Talking about my writing with a blog hop

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My friend, freelance writer Annie Logue, invited me to participate in a blog hop, which is being passed around around the internet in order to get writers talking about their work and introducing their work to new readers. Here I go answering the template questions:

What am I working on?
Right now I am working on the following things, in order of priority:
1.) My dayjob work, which right now consists of a newsletter I'm wrapping up for the University of Chicago Social Sciences division. This is my third time doing it since I've been hired and I am happy that it doesn't seem to be as scary or stressful as it was the first few times around. (It's still a little stressful, though.)

2.) Revisions to a middle grade novel I am working on. They are kind of scary because my confidence levels are not at 100% and I don't have a lot of time but I know the edits make sense and it will come together eventually.

3.) posts. In the back of my mind I think "I need to write more humor" and "I need to write more stuff that I can promote and pass around" but mostly I'm just trying to get it done so I have new material up several times a week.

How does my work differ from others of its genre?
This question freaks me out because I feel like I'm either going to be bullshitting or not proving why I should have a career. I think in terms of my personal work, anyway, I stand out because I am fairly prolific, have a broad range of interests I can cover, and I am told I have "voice."

Why do I write what I do?
Occasionally, at work, I'm given assignments that are more or less "just work," but I actually do also get to write about things and people that are interesting and important, which I consider a privilege. In terms of the blog, I try to write about what's at the front of my mind at the moment, and sometimes that is immediate, like a current events thing, or sometimes it's longer-brewing. I also try and write simply what works well into my life. I do not try and tackle television coverage the way I used to because with a toddler at home and a dayjob that requires some creativity and brainpower, I just find it much more difficult to come home after a day of work, eat dinner, be with my son and then sit down to watch some television and write something insightful, cogent and witty immediately after that.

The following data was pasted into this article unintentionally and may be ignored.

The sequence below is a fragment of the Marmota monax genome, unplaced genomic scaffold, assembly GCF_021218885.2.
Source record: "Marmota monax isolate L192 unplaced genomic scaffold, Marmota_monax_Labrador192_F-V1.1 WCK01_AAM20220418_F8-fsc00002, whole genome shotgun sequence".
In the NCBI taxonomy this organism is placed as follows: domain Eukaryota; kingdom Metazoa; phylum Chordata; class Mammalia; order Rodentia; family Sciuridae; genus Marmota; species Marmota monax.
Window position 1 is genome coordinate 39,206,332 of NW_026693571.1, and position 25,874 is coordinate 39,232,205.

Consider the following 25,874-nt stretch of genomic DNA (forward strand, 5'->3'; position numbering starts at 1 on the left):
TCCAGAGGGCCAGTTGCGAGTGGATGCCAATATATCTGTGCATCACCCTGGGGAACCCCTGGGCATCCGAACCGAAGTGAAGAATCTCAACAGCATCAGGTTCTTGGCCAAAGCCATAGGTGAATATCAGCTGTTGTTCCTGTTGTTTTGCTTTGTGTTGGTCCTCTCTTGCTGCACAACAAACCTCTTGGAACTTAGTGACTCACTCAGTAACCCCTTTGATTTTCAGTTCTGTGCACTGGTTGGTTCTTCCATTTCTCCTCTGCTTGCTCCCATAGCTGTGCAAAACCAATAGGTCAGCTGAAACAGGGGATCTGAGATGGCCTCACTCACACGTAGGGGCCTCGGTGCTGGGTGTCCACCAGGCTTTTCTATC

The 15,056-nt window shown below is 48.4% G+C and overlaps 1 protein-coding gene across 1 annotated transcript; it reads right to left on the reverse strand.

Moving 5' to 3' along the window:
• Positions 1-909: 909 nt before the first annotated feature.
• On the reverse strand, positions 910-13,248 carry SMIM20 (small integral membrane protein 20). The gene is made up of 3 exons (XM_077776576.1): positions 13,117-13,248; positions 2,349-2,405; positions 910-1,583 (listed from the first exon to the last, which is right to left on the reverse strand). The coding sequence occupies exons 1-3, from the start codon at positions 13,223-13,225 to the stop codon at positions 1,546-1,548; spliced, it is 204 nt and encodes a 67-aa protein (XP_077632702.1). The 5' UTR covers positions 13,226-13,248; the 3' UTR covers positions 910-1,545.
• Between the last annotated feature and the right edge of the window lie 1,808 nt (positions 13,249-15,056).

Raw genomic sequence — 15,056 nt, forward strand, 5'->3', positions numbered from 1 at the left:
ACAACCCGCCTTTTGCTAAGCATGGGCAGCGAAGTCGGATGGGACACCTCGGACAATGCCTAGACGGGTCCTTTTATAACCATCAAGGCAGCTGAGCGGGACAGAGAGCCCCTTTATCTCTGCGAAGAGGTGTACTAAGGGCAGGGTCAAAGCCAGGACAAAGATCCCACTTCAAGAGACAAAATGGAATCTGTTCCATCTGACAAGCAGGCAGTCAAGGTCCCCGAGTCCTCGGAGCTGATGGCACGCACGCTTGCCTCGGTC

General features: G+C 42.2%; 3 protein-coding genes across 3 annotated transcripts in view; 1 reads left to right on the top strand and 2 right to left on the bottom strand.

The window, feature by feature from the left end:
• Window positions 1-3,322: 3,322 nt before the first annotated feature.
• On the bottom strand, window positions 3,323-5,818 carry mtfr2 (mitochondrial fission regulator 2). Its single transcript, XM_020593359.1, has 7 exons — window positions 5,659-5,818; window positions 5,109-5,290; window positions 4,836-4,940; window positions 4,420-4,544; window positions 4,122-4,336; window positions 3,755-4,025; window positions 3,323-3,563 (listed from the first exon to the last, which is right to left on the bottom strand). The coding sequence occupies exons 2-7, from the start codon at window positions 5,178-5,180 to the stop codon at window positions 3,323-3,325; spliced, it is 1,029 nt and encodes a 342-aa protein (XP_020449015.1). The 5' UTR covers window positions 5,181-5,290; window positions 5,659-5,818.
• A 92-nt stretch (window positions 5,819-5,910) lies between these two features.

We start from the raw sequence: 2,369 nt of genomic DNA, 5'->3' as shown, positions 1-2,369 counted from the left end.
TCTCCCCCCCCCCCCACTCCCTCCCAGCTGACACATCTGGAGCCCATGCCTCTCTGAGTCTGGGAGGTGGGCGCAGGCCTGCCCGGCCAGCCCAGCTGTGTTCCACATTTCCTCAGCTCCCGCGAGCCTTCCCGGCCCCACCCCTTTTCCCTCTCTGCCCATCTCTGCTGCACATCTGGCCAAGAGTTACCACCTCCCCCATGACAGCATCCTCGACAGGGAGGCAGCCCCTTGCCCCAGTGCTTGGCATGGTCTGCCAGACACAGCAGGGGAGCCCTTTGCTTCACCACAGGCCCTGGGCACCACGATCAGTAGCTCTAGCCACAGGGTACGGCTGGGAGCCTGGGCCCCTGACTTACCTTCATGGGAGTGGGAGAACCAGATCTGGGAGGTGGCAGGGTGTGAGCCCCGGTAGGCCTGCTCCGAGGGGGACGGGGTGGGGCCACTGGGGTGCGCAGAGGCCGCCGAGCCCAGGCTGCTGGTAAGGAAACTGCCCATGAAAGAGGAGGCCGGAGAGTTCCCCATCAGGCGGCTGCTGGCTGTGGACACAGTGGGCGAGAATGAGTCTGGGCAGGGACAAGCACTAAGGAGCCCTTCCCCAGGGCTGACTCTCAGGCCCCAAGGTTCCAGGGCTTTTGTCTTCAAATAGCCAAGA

How does your writing process work?
My favorite times are those days where something just hits me and I sit down and I pound an essay or blog post out really quickly and it just comes to me. That doesn't happen as frequently as I would like. My second favorite times are when something grows more slowly but consistently in my brain, like a book idea or a good way to organize a piece I'm doing for work, so that I can sit down and get to work with a bit of a plan. My least favorite times are when something I'm working on is an item on my to-do list (which is most times) and I get to it and I have nothing. Sometimes I just contribute a little bit to that particular assignment, sometimes I end up doing a medium amount, sometimes I move it to the bottom of my list and it eventually falls off. These days I do 98% of my writing when the sun is in the sky, Mondays through Fridays. My mind is best before lunch. I try and save work that doesn't involve actual writing (this can be editing) for the afternoon and I've stopped trying to kid myself that I'm going to do work on the weekends.

Next week, my friends Erica Reid and Molly Backes will be taking their turns!